Heather Haworth: An Appreciation

Good afternoon.

It’s really an honor to be here with you remembering this extraordinary person – Heather Haworth.

Heather taught my ninth grade advanced science class, during the 2001-2002 school year. My siblings also had her as a teacher and I know I speak for them when I say she was a terrific.

As a teacher, she was especially magnificent. She knew how to make ideas stick.

I want to share a few quick stories about life in her class so you can get an idea of how much fun she made school. She would often use mysteries to make lessons memorable.

One of my first memories is before the school move to the new Redmond Junior High. We came into class one day and we were asked this question: Resolved: Are beaver dams technology?

Those who thought the answer was yes were supposed to go to one side of the room. Anyone who thought no, the other side. I went to the no side with a small minority of the class. For the rest of that period, we debated the majority of our classmates, who argued that beaver dams were, in fact, technology. That was a Friday. On Monday, we came into class to hear the answer. I think most of the class was expecting the answer would be somewhere in the middle, but instead Ms. Haworth announced that our side had been right and the rest of the class had been wrong.

I also remember putting together hot air balloons. They took weeks to build in the autumn. Building them was tricky and we had to be very careful to do it right so that the balloons would inflate properly. One day in November, we went out and launched them. I brought along the school’s digital camera and took lots of pictures for the website.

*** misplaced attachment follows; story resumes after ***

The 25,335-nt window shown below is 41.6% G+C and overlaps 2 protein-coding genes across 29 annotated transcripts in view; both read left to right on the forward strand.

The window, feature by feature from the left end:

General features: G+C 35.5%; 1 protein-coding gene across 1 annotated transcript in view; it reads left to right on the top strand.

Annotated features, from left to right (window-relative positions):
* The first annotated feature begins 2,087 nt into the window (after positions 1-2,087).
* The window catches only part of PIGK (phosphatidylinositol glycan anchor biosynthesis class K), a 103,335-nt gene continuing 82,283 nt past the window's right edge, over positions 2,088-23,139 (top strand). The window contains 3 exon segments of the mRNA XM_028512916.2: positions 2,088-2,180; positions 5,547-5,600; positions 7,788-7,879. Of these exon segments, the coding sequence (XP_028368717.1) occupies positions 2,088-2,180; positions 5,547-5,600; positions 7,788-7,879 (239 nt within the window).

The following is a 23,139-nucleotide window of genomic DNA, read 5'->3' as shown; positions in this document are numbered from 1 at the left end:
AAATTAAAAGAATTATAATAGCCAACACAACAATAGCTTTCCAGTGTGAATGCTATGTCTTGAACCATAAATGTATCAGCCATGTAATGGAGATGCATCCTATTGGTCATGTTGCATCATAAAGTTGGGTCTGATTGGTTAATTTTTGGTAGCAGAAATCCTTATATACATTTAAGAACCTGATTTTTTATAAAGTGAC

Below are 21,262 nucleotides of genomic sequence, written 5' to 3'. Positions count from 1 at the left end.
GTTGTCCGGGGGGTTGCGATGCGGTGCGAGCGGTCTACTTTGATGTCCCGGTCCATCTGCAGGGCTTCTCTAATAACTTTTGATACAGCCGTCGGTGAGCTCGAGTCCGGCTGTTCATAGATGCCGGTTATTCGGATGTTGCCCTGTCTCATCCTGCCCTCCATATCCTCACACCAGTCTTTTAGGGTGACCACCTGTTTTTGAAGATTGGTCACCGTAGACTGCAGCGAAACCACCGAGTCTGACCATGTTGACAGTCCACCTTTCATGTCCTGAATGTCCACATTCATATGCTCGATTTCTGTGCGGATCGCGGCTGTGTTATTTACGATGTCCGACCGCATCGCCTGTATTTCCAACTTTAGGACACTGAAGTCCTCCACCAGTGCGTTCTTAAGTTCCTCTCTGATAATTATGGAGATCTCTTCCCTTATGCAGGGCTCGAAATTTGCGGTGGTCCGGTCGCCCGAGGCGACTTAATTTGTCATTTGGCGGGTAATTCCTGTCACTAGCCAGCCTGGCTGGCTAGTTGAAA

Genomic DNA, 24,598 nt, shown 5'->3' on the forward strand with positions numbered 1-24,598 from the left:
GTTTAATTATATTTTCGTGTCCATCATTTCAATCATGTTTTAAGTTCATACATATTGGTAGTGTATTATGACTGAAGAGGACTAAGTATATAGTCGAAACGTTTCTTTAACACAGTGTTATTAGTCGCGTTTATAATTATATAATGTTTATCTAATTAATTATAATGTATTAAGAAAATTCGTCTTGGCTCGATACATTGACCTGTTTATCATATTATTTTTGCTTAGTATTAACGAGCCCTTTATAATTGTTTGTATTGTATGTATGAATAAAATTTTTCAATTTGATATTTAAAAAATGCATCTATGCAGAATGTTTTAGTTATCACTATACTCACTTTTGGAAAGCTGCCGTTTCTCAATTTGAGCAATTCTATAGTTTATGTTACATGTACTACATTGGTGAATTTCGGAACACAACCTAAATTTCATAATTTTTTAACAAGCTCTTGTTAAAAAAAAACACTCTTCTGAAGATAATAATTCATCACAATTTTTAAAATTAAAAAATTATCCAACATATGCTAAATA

When we moved to the new RJH she was able to use the new lab counters to do all sorts of demonstrations, or as we called them, demos. She was a pyromaniac… she loved to play with fire. She had a way of making chemistry very easy to understand which was helpful to me. Every lab we did was both fun and challenging. My best friend Dave, who was frequently my lab partner, always wanted to do the lab correctly, so he had a habit of asking Ms. Haworth for clarification. I gave him the nickname The Verifier because of this.

In the spring, we built bottle rockets. Groups were assigned to build different kinds of rockets. Each two person team engineered a different rocket. The one that Dave and I built wasn’t supposed to have a very long flight because of the way we constructed it. As it turned out, it didn’t fly at all. It exploded at the launchpad. Ms. Haworth thought this was hilarious, she walked over to ask us how the launch went with a big smile on her face.

Her bad days were not visible to her students. She always seemed so happy. Full of energy. She was a wonderful teacher and I will always be grateful for her encouragement and help.

She had spirit.